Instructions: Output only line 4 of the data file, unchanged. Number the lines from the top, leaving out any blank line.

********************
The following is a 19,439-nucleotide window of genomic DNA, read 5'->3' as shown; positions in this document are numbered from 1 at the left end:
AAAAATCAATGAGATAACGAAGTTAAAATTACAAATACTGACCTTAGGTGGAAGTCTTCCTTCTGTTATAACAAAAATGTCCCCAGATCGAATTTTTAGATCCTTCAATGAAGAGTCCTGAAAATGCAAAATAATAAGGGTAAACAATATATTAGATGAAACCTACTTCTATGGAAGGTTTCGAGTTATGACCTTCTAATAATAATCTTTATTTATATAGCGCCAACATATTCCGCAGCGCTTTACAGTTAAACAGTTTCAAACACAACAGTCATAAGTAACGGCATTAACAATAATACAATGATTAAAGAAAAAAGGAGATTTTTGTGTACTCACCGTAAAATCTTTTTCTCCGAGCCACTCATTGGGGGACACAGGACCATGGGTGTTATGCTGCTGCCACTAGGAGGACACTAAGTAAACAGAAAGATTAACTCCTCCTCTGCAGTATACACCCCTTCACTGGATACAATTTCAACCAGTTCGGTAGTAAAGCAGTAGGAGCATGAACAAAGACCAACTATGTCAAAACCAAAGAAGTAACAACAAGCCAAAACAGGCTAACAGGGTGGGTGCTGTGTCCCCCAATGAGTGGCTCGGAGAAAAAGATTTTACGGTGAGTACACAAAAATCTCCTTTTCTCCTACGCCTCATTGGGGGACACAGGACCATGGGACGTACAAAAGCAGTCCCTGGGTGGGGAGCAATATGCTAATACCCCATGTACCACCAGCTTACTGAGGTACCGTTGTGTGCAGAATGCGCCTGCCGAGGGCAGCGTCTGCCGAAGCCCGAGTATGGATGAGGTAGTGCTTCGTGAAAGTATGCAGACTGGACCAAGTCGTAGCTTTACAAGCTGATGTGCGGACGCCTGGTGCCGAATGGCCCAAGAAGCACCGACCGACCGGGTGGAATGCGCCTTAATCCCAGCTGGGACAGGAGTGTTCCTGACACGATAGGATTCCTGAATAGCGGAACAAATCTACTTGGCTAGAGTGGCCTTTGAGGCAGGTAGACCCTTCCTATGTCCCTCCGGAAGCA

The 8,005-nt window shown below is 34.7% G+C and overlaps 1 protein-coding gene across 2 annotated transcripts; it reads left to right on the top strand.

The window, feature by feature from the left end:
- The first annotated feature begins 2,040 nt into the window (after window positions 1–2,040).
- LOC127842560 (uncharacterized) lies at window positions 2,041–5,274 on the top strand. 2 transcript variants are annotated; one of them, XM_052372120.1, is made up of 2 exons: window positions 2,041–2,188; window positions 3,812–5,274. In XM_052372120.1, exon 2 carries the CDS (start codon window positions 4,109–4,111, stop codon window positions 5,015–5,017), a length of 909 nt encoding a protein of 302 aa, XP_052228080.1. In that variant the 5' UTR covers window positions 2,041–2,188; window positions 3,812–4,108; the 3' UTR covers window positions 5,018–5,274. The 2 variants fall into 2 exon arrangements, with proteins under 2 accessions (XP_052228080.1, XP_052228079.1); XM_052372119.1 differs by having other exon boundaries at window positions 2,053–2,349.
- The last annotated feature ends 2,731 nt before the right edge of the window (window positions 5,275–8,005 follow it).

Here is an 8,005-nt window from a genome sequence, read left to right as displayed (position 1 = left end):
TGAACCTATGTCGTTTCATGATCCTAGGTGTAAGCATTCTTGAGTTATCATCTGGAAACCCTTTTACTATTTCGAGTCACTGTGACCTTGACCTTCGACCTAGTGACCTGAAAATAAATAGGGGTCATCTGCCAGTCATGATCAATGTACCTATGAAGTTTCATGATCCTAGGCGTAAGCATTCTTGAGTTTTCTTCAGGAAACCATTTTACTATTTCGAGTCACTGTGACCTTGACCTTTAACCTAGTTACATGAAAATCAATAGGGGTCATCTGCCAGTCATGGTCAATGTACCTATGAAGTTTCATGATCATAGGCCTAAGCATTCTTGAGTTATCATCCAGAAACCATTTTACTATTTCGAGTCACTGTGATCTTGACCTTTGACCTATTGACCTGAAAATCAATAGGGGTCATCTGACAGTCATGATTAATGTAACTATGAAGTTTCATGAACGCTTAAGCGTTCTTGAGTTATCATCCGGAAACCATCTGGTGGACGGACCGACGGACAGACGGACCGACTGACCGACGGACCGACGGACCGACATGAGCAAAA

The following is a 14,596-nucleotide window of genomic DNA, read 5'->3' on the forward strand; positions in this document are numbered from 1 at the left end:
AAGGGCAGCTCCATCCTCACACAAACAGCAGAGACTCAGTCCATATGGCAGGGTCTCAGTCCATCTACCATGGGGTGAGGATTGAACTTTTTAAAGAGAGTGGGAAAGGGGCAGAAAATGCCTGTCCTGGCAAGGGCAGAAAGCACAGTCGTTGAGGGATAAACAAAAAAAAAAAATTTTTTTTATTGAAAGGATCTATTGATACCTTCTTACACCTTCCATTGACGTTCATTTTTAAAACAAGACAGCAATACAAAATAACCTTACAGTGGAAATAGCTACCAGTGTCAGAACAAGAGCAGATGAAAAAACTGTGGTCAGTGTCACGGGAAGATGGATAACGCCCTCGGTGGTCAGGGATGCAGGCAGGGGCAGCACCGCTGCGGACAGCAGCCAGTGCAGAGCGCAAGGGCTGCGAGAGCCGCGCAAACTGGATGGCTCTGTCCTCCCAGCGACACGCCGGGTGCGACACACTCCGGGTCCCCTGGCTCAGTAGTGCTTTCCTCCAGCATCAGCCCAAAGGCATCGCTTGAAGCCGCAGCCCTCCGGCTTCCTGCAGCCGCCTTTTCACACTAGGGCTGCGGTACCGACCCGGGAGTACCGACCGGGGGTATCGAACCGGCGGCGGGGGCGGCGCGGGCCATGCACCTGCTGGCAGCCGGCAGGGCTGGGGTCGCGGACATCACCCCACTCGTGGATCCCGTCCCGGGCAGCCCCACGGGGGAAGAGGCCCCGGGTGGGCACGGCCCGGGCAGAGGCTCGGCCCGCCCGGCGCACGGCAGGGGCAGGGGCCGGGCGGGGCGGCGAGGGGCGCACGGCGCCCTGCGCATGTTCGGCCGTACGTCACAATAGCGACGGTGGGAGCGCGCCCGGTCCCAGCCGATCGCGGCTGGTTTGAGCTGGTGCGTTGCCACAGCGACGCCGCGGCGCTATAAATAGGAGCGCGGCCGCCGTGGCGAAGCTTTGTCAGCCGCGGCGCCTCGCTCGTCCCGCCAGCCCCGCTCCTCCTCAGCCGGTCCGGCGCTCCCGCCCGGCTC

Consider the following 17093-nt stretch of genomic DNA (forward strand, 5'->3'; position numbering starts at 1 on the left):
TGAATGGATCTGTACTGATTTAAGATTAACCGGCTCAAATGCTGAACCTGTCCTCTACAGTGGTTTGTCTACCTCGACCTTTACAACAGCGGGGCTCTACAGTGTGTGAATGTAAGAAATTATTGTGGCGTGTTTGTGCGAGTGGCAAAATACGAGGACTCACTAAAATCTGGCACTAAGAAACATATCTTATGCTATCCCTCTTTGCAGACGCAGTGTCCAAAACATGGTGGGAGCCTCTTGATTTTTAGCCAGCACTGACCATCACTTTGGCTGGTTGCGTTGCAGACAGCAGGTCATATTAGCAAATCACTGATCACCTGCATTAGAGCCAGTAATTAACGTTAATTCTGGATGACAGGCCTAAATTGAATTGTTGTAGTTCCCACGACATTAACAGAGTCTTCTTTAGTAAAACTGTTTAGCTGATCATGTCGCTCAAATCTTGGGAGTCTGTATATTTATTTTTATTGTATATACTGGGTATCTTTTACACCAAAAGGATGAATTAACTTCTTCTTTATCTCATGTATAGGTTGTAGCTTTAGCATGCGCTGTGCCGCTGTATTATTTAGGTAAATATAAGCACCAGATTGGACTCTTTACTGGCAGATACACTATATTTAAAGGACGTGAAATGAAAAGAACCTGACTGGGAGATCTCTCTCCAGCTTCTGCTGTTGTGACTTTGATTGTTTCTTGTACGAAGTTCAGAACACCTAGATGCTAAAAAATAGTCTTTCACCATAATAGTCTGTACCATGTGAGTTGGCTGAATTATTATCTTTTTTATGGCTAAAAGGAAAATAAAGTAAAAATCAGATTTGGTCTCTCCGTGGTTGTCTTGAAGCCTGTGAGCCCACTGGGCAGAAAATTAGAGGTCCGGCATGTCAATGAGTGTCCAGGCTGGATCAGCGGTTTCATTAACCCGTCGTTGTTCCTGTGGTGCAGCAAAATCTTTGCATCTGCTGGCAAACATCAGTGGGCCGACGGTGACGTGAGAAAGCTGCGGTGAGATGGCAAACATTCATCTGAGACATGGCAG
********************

The window, feature by feature from the left end: